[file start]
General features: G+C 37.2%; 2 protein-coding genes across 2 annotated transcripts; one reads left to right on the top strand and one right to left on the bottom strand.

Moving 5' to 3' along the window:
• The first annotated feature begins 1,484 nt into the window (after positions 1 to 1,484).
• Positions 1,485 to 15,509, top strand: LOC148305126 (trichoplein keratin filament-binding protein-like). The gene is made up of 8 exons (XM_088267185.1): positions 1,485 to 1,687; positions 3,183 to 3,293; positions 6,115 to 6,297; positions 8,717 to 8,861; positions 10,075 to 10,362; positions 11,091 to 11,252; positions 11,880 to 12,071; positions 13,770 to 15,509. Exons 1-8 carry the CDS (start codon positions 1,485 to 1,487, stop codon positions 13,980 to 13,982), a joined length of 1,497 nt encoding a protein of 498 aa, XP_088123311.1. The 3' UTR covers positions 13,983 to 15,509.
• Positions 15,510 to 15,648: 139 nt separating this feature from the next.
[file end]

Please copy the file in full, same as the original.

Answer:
General features: G+C 37.2%; 2 protein-coding genes across 2 annotated transcripts; one reads left to right on the top strand and one right to left on the bottom strand.

Moving 5' to 3' along the window:
• The first annotated feature begins 1,484 nt into the window (after positions 1 to 1,484).
• Positions 1,485 to 15,509, top strand: LOC148305126 (trichoplein keratin filament-binding protein-like). The gene is made up of 8 exons (XM_088267185.1): positions 1,485 to 1,687; positions 3,183 to 3,293; positions 6,115 to 6,297; positions 8,717 to 8,861; positions 10,075 to 10,362; positions 11,091 to 11,252; positions 11,880 to 12,071; positions 13,770 to 15,509. Exons 1-8 carry the CDS (start codon positions 1,485 to 1,487, stop codon positions 13,980 to 13,982), a joined length of 1,497 nt encoding a protein of 498 aa, XP_088123311.1. The 3' UTR covers positions 13,983 to 15,509.
• Positions 15,510 to 15,648: 139 nt separating this feature from the next.